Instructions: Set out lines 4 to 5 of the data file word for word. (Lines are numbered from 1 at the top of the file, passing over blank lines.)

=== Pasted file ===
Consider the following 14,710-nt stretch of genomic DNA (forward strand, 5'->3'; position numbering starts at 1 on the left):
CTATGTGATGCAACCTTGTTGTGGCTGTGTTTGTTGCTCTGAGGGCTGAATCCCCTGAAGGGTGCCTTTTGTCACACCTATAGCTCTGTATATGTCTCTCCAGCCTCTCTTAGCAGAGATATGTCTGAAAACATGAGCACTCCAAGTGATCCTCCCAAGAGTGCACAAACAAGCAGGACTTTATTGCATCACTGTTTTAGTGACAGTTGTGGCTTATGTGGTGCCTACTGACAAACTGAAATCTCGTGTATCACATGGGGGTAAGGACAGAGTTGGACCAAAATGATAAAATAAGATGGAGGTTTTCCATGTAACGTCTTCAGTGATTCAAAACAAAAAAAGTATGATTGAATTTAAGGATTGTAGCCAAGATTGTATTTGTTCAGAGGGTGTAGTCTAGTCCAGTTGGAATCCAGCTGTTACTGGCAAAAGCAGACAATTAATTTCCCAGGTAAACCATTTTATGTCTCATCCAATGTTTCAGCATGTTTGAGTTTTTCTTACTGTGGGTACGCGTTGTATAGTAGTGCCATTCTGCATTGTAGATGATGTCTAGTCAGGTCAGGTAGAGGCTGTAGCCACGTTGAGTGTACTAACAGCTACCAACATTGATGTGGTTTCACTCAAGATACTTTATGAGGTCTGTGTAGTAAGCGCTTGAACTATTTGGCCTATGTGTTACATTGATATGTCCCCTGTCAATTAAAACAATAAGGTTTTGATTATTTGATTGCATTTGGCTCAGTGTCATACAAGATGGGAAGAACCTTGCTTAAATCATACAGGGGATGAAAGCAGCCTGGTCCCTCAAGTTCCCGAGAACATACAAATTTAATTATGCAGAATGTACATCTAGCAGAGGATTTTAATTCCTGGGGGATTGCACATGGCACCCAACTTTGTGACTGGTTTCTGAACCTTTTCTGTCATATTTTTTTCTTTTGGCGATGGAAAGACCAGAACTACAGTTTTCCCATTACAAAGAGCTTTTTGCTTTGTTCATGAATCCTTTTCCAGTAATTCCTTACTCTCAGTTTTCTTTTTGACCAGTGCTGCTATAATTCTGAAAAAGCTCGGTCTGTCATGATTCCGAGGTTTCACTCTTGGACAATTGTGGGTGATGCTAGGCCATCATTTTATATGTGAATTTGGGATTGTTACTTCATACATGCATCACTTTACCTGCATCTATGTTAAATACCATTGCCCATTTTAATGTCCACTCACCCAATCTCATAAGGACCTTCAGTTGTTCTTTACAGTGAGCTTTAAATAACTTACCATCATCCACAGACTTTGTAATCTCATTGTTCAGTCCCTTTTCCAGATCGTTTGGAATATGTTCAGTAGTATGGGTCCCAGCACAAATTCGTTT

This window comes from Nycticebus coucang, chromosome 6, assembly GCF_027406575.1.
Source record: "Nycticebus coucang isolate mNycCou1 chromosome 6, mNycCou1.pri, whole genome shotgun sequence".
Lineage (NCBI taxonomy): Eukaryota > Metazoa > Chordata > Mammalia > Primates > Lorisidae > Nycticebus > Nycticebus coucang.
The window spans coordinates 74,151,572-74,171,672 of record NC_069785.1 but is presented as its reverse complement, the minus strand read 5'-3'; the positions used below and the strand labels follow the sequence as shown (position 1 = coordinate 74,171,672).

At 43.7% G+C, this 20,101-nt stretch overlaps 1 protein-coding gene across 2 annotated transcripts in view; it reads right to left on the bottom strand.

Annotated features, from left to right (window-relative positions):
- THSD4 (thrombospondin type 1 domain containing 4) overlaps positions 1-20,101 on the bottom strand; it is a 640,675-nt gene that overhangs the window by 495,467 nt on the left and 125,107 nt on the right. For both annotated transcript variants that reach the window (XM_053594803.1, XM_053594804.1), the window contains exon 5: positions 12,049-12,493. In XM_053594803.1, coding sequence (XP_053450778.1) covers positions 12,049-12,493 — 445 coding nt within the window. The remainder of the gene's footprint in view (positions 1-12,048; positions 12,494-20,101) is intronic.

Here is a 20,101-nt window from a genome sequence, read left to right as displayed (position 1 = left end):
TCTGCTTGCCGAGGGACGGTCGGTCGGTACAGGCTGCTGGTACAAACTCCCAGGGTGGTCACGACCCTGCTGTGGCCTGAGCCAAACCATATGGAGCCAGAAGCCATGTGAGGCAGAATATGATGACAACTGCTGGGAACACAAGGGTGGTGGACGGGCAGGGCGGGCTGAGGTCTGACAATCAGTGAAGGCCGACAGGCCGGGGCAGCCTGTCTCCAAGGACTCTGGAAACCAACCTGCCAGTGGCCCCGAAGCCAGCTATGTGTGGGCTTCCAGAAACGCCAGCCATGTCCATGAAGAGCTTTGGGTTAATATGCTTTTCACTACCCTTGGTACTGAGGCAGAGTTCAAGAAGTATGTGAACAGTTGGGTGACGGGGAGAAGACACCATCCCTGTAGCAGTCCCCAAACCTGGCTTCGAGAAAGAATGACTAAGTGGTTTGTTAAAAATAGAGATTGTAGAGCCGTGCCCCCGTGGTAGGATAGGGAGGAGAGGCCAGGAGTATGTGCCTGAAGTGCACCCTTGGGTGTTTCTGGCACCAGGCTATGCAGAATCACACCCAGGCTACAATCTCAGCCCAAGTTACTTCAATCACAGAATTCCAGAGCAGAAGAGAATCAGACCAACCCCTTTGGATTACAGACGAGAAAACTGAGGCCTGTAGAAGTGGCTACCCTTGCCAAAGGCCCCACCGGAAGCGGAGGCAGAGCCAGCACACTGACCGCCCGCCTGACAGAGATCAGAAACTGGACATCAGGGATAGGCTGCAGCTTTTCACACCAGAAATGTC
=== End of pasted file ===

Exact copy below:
Source record: "Nycticebus coucang isolate mNycCou1 chromosome 6, mNycCou1.pri, whole genome shotgun sequence".
Lineage (NCBI taxonomy): Eukaryota > Metazoa > Chordata > Mammalia > Primates > Lorisidae > Nycticebus > Nycticebus coucang.